The action drew statements of support from House Speaker Nancy Pelosi, and San Francisco Supervisors Hillary Ronen and Dean Preston.

“Recent developments represent a troubling deterioration of labor negotiations. This week, the National Labor Relations Board (NLRB) ordered VCA-SFVS to respond to charges of retaliation and termination based on employees’ protected union activity and refusal to bargain in good faith. And last week, ILWU filed an Unfair Labor Practice complaint and 10-J Injunction for the termination of Katy Bradley, a union supporter who rose through the ranks at VCASFVS to her role as lead veterinary technician,” Speaker Pelosi wrote in a letter to the employer.

Supervisor Ronen stated in her letter to the company: “When a company knowingly attacks workers or undermines worker support, that company attacks our community. As the community–elected representative of the city’s 9th District I request that you reinstate Katy Bradley, cease all anti-union activity and you return to good faith bargaining. A quick resolution that is mutually beneficial to all parties is what our community grows and thrives on.”

District 5 Supervisor Dean Preston wrote in a letter the employer, “I have closely followed the multi-year effort of the VCA union. I have been impressed by how committed and serious these professionals are, diligently trying to improve their place of employment for the benefit of workers and patients. Naturally, we expect their employer at VCA – Mars Corporation – not to undermine workers.   “Like most, until I became familiar with the VCA workers’ union, I was unaware of the size and nature of Mars’ investment and growth in the pet care industry. I would hope that a multi-billion dollar company would be thoughtful in disciplinary action towards an employee, particularly during a pandemic and during contract negotiation. I am concerned not only by the report of the termination of Ms. Bradley, but also reports of zero cost of living adjustments, raises or any proactive policy in support of the workers at SFVS during this health crisis, as well as a reduction of hours for support staff and increased patient load on reduced staff.”

The strike, which lasted less than an hour, is an “unfair labor practice” strike, because it responds directly to illegal conduct by the employer, rather than concerns about working standards, such as high-turnover, short-staffing and patient care, problems that have also plagued SFVS.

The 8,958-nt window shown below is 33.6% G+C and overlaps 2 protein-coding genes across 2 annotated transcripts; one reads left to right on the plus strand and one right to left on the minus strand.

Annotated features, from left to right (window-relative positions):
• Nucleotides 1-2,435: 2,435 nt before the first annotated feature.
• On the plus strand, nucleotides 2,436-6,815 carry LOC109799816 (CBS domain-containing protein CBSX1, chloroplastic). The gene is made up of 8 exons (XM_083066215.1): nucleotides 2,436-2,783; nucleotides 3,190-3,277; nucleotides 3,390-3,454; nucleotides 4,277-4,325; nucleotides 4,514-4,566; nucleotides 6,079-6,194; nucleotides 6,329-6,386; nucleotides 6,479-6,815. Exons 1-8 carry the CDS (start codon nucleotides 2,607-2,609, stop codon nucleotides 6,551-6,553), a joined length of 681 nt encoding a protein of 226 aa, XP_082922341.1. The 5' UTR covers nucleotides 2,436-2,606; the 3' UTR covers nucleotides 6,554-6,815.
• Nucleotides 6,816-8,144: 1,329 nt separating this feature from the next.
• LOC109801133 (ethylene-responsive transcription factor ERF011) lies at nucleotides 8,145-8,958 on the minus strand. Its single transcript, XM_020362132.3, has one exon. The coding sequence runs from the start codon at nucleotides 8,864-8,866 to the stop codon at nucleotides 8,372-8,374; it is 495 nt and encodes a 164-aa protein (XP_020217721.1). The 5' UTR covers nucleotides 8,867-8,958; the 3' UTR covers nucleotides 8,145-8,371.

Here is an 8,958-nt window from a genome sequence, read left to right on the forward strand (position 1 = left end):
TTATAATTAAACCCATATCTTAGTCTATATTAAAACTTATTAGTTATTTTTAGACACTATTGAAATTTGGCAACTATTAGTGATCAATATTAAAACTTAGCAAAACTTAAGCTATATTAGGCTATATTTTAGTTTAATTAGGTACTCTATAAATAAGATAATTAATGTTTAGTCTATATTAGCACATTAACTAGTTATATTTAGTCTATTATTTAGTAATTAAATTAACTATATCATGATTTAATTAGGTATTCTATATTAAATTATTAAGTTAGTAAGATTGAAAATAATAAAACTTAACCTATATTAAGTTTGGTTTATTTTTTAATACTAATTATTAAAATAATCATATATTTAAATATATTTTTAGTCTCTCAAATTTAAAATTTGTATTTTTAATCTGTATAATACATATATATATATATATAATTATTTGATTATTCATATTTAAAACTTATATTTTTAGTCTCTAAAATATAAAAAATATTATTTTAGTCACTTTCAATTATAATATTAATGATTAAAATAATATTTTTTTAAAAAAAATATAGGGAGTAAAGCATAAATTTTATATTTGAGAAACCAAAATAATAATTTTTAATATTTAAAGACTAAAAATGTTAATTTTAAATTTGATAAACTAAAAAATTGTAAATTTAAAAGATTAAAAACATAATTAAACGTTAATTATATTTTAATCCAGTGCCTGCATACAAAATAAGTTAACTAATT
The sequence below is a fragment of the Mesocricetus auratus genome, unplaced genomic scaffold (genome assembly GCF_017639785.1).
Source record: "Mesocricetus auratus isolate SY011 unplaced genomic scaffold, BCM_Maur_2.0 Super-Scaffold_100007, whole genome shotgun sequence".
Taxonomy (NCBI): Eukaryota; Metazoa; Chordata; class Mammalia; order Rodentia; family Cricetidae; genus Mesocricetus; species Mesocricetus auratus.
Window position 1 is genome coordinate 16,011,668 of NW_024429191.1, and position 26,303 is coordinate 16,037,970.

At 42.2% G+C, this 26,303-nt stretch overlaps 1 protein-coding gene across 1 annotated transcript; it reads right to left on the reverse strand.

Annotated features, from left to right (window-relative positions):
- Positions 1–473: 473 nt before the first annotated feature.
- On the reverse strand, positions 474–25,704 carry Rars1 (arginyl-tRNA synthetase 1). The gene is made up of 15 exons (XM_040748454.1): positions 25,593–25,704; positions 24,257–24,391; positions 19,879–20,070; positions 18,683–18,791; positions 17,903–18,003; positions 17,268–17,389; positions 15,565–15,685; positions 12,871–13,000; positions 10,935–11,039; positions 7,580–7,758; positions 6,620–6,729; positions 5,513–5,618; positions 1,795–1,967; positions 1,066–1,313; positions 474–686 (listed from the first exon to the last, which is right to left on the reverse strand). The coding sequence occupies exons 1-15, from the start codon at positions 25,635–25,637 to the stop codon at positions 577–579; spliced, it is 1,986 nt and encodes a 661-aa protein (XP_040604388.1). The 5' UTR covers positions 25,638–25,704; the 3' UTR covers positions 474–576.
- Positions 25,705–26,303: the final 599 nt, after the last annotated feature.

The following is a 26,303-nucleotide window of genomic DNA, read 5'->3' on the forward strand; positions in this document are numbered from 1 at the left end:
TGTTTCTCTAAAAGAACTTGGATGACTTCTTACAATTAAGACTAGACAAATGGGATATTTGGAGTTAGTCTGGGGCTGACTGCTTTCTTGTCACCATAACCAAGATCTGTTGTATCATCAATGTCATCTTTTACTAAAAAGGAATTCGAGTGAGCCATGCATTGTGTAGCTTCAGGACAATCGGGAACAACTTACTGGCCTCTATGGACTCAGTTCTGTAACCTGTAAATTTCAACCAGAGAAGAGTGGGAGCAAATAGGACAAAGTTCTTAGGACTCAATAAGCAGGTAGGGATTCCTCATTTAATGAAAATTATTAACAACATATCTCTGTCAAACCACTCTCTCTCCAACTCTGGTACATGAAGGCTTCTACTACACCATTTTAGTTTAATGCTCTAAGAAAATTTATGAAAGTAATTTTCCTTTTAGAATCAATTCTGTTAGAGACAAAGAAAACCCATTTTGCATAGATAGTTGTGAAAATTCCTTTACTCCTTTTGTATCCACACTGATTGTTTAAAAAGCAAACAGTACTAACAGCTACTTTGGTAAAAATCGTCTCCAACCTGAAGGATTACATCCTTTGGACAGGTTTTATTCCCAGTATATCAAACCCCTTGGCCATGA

Liz Hughston from the National Veterinary Professionals Union, called into the rally via Zoom and spoke about the central role Katy has played in the effort to unionize the veterinary industry. “Katy is the reason that unionization in the veterinary industry is as far along as it is,” said Hughston. “Katy started this mission at SFVS. She is the one who connected the veterinary industry with the ILWU and without her we would not be fighting for the rights of veterinary workers to the extent we are today.”

SFVS worker David Lesseps closed the rally out, saying that workers will outlast the company’s efforts to undermine the union. “We have been targeted. We have been threatened. They have tried to wear us down but we are not tired, we are not stopping,” he said.


Categories: Unions

Explosion at the Port of Beirut puts spotlight on lax maritime regulations

ILWU - Tue, 09/08/2020 - 10:21

Aftermath: The warehouse blast decimated the Port of Beirut and killed scores of port and maritime workers.

On August 4, two devastating explosions occurred at the Port of Beirut, the capital of Lebanon. The second explosion, caused by the ignition of 2,750 tons of ammonium nitrate, leveled the port and killed at least 177 people, including seafarers, longshore and other port workers. The blast left an estimated 300,000 people homeless and caused billions of dollars in damage throughout the city. The ammonium nitrate had been confiscated by the Lebanese government from the abandoned ship, the MV Rhosus, and then stored at the port for six years without safety measures.

 ILWU statement